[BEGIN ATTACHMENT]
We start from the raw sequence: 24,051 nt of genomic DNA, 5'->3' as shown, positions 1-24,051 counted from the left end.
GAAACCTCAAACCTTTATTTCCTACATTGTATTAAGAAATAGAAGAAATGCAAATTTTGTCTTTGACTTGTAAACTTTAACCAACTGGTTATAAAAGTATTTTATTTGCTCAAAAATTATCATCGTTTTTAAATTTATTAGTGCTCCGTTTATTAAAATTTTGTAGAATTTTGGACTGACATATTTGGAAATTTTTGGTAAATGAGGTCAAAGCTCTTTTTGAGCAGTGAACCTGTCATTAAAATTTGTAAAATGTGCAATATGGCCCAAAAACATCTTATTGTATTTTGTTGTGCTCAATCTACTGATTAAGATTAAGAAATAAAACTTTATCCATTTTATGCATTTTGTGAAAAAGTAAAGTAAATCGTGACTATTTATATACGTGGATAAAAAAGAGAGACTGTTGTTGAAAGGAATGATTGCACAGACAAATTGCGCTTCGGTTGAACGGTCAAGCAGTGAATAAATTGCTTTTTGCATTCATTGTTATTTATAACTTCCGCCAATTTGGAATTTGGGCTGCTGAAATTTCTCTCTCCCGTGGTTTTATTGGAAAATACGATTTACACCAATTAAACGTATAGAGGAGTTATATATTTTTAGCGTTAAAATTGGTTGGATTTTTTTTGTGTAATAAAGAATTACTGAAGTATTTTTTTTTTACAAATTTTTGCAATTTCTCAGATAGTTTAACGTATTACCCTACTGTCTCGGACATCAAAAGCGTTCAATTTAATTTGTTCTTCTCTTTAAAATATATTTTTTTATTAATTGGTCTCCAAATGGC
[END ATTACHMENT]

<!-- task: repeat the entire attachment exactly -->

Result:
We start from the raw sequence: 24,051 nt of genomic DNA, 5'->3' as shown, positions 1-24,051 counted from the left end.
GAAACCTCAAACCTTTATTTCCTACATTGTATTAAGAAATAGAAGAAATGCAAATTTTGTCTTTGACTTGTAAACTTTAACCAACTGGTTATAAAAGTATTTTATTTGCTCAAAAATTATCATCGTTTTTAAATTTATTAGTGCTCCGTTTATTAAAATTTTGTAGAATTTTGGACTGACATATTTGGAAATTTTTGGTAAATGAGGTCAAAGCTCTTTTTGAGCAGTGAACCTGTCATTAAAATTTGTAAAATGTGCAATATGGCCCAAAAACATCTTATTGTATTTTGTTGTGCTCAATCTACTGATTAAGATTAAGAAATAAAACTTTATCCATTTTATGCATTTTGTGAAAAAGTAAAGTAAATCGTGACTATTTATATACGTGGATAAAAAAGAGAGACTGTTGTTGAAAGGAATGATTGCACAGACAAATTGCGCTTCGGTTGAACGGTCAAGCAGTGAATAAATTGCTTTTTGCATTCATTGTTATTTATAACTTCCGCCAATTTGGAATTTGGGCTGCTGAAATTTCTCTCTCCCGTGGTTTTATTGGAAAATACGATTTACACCAATTAAACGTATAGAGGAGTTATATATTTTTAGCGTTAAAATTGGTTGGATTTTTTTTGTGTAATAAAGAATTACTGAAGTATTTTTTTTTTACAAATTTTTGCAATTTCTCAGATAGTTTAACGTATTACCCTACTGTCTCGGACATCAAAAGCGTTCAATTTAATTTGTTCTTCTCTTTAAAATATATTTTTTTATTAATTGGTCTCCAAATGGC